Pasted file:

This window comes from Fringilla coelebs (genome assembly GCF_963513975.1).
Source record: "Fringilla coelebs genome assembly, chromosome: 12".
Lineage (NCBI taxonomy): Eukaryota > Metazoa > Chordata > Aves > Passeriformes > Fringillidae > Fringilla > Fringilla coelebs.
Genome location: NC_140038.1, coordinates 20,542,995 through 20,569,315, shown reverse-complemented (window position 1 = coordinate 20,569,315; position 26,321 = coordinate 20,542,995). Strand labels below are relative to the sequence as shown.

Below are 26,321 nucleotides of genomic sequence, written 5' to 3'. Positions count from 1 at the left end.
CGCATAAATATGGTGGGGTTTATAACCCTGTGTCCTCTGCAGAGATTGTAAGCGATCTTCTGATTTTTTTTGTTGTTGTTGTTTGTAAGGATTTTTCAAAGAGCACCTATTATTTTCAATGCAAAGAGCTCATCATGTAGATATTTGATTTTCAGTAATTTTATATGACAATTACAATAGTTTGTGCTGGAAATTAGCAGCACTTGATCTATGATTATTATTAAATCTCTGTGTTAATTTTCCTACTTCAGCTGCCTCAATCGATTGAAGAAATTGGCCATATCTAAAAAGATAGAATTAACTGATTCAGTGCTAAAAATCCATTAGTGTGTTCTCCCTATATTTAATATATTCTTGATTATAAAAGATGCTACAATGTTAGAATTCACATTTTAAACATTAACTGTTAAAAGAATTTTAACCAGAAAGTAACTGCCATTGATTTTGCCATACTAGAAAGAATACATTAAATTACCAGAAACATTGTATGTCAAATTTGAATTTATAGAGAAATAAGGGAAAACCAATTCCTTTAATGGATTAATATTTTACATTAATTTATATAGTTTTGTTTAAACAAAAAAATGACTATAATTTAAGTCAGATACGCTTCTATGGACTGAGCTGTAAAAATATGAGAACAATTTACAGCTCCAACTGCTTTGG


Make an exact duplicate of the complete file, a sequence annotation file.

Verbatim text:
This window comes from Fringilla coelebs (genome assembly GCF_963513975.1).
Source record: "Fringilla coelebs genome assembly, chromosome: 12".
Lineage (NCBI taxonomy): Eukaryota > Metazoa > Chordata > Aves > Passeriformes > Fringillidae > Fringilla > Fringilla coelebs.
Genome location: NC_140038.1, coordinates 20,542,995 through 20,569,315, shown reverse-complemented (window position 1 = coordinate 20,569,315; position 26,321 = coordinate 20,542,995). Strand labels below are relative to the sequence as shown.

Below are 26,321 nucleotides of genomic sequence, written 5' to 3'. Positions count from 1 at the left end.
CGCATAAATATGGTGGGGTTTATAACCCTGTGTCCTCTGCAGAGATTGTAAGCGATCTTCTGATTTTTTTTGTTGTTGTTGTTTGTAAGGATTTTTCAAAGAGCACCTATTATTTTCAATGCAAAGAGCTCATCATGTAGATATTTGATTTTCAGTAATTTTATATGACAATTACAATAGTTTGTGCTGGAAATTAGCAGCACTTGATCTATGATTATTATTAAATCTCTGTGTTAATTTTCCTACTTCAGCTGCCTCAATCGATTGAAGAAATTGGCCATATCTAAAAAGATAGAATTAACTGATTCAGTGCTAAAAATCCATTAGTGTGTTCTCCCTATATTTAATATATTCTTGATTATAAAAGATGCTACAATGTTAGAATTCACATTTTAAACATTAACTGTTAAAAGAATTTTAACCAGAAAGTAACTGCCATTGATTTTGCCATACTAGAAAGAATACATTAAATTACCAGAAACATTGTATGTCAAATTTGAATTTATAGAGAAATAAGGGAAAACCAATTCCTTTAATGGATTAATATTTTACATTAATTTATATAGTTTTGTTTAAACAAAAAAATGACTATAATTTAAGTCAGATACGCTTCTATGGACTGAGCTGTAAAAATATGAGAACAATTTACAGCTCCAACTGCTTTGG